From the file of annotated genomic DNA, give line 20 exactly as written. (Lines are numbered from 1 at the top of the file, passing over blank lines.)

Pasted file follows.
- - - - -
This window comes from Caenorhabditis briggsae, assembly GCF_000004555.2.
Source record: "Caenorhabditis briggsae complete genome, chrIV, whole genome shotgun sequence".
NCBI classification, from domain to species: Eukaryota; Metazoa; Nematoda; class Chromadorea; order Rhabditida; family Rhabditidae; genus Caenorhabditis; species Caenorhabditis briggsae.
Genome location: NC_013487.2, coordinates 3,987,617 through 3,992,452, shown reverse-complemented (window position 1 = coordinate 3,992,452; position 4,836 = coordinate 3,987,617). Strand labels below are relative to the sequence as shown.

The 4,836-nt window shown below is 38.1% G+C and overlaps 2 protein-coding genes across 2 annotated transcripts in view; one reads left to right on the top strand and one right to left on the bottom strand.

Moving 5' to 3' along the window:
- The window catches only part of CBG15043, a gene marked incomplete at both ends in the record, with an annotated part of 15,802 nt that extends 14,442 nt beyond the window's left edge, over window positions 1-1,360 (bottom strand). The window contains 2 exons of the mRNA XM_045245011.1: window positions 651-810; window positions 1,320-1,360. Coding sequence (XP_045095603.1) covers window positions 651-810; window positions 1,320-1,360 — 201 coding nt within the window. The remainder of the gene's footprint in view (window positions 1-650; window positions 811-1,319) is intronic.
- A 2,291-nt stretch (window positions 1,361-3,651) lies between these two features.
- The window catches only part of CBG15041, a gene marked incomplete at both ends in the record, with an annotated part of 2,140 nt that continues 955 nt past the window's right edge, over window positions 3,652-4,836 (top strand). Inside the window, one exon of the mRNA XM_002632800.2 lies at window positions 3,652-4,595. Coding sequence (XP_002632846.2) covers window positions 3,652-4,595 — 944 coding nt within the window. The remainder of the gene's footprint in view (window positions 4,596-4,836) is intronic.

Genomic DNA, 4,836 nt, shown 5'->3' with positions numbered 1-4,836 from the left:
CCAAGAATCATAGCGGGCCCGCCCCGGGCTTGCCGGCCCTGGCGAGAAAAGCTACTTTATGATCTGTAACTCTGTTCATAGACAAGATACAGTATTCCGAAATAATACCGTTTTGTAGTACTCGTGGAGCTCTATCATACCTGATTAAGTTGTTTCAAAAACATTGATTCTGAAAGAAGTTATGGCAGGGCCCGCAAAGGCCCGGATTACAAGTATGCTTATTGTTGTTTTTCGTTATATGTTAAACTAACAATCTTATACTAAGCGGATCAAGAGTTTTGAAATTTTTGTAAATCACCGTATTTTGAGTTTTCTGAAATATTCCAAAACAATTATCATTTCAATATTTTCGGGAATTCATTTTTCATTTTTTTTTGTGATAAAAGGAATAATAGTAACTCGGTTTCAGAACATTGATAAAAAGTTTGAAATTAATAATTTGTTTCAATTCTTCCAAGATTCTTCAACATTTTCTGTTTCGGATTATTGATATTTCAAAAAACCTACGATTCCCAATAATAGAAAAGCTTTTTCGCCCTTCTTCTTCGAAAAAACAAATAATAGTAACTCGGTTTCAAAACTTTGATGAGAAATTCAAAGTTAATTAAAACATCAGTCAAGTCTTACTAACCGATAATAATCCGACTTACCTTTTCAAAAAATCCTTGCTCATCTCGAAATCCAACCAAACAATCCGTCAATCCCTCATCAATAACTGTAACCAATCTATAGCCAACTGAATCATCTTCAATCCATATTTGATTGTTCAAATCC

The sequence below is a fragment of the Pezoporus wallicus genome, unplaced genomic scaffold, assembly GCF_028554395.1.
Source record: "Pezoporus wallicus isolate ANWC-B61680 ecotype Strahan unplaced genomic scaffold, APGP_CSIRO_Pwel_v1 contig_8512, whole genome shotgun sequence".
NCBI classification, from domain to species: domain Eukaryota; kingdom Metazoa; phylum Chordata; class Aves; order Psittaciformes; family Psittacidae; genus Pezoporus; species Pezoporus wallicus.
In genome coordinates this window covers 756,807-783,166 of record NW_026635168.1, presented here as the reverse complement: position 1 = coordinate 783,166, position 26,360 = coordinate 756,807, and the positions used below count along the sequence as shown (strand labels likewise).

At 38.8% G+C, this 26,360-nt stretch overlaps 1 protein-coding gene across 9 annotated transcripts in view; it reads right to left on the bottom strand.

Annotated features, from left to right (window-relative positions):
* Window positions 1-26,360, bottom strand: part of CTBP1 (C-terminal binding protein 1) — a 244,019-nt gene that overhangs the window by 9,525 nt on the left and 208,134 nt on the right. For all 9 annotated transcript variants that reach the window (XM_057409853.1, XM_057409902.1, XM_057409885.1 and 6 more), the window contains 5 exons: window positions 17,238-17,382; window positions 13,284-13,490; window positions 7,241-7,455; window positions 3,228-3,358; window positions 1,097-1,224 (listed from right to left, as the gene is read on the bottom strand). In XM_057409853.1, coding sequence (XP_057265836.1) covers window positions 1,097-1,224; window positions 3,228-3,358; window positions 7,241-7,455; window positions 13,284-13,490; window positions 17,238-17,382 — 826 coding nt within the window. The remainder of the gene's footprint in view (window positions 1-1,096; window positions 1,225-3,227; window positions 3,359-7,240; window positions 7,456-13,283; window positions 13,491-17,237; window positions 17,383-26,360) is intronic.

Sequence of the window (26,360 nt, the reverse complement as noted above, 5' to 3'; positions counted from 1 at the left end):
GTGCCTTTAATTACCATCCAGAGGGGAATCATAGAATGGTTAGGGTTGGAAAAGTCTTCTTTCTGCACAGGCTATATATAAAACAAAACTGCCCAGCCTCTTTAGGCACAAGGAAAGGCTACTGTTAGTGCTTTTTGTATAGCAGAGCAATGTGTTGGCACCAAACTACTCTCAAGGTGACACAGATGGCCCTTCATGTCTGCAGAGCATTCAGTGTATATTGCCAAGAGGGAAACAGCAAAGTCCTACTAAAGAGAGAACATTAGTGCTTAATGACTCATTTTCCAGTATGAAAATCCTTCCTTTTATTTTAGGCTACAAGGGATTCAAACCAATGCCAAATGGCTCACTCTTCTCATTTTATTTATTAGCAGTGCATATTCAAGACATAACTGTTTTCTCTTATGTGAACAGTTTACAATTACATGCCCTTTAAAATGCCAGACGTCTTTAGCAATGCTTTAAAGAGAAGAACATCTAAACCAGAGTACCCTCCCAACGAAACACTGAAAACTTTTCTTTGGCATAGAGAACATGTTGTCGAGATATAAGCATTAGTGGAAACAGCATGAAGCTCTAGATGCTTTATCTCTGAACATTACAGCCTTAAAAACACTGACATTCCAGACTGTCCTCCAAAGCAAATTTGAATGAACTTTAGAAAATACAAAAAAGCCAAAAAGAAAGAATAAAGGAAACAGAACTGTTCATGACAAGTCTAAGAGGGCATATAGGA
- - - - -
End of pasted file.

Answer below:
GTGCCTTTAATTACCATCCAGAGGGGAATCATAGAATGGTTAGGGTTGGAAAAGTCTTCTTTCTGCACAGGCTATATATAAAACAAAACTGCCCAGCCTCTTTAGGCACAAGGAAAGGCTACTGTTAGTGCTTTTTGTATAGCAGAGCAATGTGTTGGCACCAAACTACTCTCAAGGTGACACAGATGGCCCTTCATGTCTGCAGAGCATTCAGTGTATATTGCCAAGAGGGAAACAGCAAAGTCCTACTAAAGAGAGAACATTAGTGCTTAATGACTCATTTTCCAGTATGAAAATCCTTCCTTTTATTTTAGGCTACAAGGGATTCAAACCAATGCCAAATGGCTCACTCTTCTCATTTTATTTATTAGCAGTGCATATTCAAGACATAACTGTTTTCTCTTATGTGAACAGTTTACAATTACATGCCCTTTAAAATGCCAGACGTCTTTAGCAATGCTTTAAAGAGAAGAACATCTAAACCAGAGTACCCTCCCAACGAAACACTGAAAACTTTTCTTTGGCATAGAGAACATGTTGTCGAGATATAAGCATTAGTGGAAACAGCATGAAGCTCTAGATGCTTTATCTCTGAACATTACAGCCTTAAAAACACTGACATTCCAGACTGTCCTCCAAAGCAAATTTGAATGAACTTTAGAAAATACAAAAAAGCCAAAAAGAAAGAATAAAGGAAACAGAACTGTTCATGACAAGTCTAAGAGGGCATATAGGA